Yes, I have rethought working with the “F” thread. I needed to choose a thread for my new tea light cover that would not melt and was transparent. I had very few options. And the one that I settled on was Fireline.
In my past experience with the thread, I had faced a lot of tangles and knots. I am also an avid hand quilter, and I remembered a technique I use with quilting thread that helped with the Fireline.
I had thought because this Fireline was a fishing line, it would not have a “direction” to it. But it does. When I take thread from a spool to hand quilt, I thread the needle and use the thread the same way that it comes off of the spool. In other words, my knot (in my quilting thread) goes on the end closest to the place where I cut the thread from the spool.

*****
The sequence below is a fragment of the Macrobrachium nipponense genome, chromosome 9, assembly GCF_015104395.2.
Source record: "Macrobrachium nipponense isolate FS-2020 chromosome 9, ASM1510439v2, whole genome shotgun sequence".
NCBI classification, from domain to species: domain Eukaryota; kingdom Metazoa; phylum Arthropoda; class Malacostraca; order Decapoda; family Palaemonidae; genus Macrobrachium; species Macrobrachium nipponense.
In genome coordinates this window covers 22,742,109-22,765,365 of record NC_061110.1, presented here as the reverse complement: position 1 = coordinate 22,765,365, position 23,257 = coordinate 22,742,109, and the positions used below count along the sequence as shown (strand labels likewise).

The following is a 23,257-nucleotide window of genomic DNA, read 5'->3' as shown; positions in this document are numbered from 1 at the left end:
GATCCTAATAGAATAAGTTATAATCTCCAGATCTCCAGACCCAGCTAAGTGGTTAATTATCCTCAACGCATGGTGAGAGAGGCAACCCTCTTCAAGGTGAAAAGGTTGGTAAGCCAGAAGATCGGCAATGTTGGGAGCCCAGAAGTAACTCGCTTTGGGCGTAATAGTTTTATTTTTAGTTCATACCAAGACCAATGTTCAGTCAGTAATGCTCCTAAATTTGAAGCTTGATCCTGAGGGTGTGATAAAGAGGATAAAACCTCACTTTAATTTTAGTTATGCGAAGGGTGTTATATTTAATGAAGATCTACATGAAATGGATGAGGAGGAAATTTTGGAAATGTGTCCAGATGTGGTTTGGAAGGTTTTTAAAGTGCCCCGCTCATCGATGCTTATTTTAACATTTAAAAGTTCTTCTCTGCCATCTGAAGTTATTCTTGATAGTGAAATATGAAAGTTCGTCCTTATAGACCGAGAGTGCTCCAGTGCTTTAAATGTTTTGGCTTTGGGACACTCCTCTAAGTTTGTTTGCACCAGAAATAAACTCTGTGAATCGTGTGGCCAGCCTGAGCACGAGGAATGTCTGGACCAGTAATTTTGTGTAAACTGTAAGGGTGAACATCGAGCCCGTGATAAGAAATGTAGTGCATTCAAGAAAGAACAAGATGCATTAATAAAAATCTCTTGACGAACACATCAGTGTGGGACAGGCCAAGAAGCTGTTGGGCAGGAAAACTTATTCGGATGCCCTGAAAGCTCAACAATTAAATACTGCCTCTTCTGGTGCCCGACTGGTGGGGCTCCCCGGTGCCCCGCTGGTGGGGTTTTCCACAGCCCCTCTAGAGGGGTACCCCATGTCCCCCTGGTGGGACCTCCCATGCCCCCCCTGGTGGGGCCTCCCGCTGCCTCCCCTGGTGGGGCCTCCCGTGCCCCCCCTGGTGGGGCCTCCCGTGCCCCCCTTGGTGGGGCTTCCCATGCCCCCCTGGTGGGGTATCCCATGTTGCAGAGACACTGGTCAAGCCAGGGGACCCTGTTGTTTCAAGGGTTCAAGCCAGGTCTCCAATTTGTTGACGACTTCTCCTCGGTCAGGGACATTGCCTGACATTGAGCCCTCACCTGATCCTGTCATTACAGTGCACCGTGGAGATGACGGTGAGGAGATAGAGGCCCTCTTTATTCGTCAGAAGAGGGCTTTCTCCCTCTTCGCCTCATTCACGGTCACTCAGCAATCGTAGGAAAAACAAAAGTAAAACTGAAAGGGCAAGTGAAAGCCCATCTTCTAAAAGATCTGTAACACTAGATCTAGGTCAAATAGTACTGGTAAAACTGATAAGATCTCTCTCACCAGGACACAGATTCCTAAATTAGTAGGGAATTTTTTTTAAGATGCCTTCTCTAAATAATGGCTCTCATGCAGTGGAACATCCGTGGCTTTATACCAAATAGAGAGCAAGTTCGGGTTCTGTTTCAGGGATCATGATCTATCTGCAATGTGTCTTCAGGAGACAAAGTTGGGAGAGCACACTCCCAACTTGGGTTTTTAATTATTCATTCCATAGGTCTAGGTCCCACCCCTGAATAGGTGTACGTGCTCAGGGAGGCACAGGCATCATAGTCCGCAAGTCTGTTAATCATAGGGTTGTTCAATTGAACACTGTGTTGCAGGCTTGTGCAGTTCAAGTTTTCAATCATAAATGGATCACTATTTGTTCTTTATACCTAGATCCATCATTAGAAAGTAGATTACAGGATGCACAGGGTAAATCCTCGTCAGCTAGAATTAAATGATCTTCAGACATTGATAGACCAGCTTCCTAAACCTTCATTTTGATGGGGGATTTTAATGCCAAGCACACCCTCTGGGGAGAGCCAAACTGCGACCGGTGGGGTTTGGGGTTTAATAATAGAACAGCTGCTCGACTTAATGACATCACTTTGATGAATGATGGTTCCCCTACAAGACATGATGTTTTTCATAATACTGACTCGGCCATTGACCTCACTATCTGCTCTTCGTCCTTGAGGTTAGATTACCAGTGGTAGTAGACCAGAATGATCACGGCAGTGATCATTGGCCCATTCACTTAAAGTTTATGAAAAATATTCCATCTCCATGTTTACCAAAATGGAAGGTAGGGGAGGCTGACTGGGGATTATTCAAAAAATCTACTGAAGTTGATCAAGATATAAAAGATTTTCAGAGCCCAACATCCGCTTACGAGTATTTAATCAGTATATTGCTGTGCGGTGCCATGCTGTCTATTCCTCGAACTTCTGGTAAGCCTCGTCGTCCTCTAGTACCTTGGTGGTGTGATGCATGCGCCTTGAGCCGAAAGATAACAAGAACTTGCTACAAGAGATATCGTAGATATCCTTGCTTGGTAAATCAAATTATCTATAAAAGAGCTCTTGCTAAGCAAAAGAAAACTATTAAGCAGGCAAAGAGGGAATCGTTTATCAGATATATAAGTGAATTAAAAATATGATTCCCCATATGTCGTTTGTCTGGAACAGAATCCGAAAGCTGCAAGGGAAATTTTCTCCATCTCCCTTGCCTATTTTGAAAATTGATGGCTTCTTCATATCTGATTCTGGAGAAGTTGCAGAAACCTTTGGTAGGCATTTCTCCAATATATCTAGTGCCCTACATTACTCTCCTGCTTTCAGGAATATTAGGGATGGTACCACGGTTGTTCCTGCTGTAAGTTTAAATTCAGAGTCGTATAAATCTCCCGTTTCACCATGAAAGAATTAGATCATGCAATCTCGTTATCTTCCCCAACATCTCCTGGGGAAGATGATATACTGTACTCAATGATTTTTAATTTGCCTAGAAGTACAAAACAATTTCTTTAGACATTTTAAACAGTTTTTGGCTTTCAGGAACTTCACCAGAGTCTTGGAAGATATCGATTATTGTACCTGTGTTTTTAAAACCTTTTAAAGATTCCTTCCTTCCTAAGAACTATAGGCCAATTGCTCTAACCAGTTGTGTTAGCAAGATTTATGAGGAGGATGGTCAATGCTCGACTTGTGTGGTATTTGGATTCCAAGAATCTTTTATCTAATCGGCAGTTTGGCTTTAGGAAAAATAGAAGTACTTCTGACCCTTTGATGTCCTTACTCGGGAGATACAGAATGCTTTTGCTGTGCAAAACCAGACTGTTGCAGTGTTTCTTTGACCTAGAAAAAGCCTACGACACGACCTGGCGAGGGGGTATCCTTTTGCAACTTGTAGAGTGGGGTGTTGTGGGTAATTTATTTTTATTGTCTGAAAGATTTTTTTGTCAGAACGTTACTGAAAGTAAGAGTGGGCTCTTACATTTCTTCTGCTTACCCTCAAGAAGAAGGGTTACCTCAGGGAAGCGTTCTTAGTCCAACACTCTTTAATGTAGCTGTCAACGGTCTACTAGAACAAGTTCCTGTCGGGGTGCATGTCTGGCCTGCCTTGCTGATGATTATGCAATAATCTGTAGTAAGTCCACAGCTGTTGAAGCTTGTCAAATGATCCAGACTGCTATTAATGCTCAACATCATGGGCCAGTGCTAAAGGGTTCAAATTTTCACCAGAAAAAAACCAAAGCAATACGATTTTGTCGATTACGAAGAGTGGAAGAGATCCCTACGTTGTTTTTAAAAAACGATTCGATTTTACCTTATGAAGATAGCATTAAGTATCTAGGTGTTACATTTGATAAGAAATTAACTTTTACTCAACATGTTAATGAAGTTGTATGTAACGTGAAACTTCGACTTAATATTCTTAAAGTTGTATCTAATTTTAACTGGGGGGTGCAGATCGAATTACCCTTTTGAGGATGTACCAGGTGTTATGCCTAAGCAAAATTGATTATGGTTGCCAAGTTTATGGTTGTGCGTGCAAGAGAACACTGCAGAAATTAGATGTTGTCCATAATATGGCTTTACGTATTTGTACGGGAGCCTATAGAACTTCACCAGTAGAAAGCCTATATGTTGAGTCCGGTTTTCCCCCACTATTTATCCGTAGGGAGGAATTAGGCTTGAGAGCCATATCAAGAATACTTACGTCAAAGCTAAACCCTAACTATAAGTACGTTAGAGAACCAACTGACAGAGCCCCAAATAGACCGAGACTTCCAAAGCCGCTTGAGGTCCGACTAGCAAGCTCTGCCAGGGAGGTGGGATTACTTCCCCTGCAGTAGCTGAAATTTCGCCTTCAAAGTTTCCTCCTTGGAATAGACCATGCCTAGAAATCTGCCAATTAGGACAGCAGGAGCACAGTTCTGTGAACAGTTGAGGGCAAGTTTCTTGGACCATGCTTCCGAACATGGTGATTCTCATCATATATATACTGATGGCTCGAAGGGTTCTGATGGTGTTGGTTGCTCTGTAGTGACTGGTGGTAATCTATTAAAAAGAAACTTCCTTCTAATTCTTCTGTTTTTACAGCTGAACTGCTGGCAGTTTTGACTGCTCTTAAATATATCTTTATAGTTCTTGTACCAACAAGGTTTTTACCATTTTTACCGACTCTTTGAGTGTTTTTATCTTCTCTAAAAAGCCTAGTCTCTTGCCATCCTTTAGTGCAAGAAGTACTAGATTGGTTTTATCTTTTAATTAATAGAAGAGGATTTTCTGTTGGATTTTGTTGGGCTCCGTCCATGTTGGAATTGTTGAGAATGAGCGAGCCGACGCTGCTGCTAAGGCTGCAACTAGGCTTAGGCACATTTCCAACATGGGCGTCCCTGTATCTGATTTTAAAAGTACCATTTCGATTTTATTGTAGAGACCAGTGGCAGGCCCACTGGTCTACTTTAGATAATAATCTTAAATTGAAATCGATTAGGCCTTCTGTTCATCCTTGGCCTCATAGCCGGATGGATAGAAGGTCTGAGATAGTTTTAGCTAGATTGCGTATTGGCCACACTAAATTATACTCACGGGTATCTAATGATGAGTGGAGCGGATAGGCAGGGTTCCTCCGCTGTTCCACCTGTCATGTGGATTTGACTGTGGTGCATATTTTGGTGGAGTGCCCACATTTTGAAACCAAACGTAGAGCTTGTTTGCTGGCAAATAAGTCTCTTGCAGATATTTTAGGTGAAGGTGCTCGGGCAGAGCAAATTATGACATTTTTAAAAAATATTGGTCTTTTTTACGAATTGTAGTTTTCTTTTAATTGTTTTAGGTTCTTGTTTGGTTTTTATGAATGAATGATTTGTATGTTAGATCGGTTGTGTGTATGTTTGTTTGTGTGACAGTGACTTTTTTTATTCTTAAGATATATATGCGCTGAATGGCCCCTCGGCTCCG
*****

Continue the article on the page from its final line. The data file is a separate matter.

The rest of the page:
When I applied this technique to my Fireline… Well, it made all the difference in the world!!!
One thing I noticed right away was that the thread is stiffer than Nymo (duh!). But that fact kept it from getting caught on things as I worked.
And it also made it harder to tear out when I made a mistake. But I guess that is the point. I am not supposed to make mistakes !!
I also noticed that the finished piece was straighter than pieces I had done with Nymo. Usually the Nymo pieces curved into a slight rainbow shape, but the Fireline piece did not.
I also tried doing some Brick stitch with the thread.
The first thing I notice was that my ladder stitches stayed close together and even.
But, when I tried to work the first row on top and bottom of the set-up row, I did have some problems slipping the needle under the threads between the beads.
My conclusion: Fireline is not all that bad to work with. It has it’s place and uses in my bead box. It will not longer be banned or bad-mouthed by me. I have always said, use the right tool for the right job and you will get a good result. Fireline will now be my tool for tea light covers and transparent projects.
I don’t think I will use it for fringe work, though. It is just too stiff.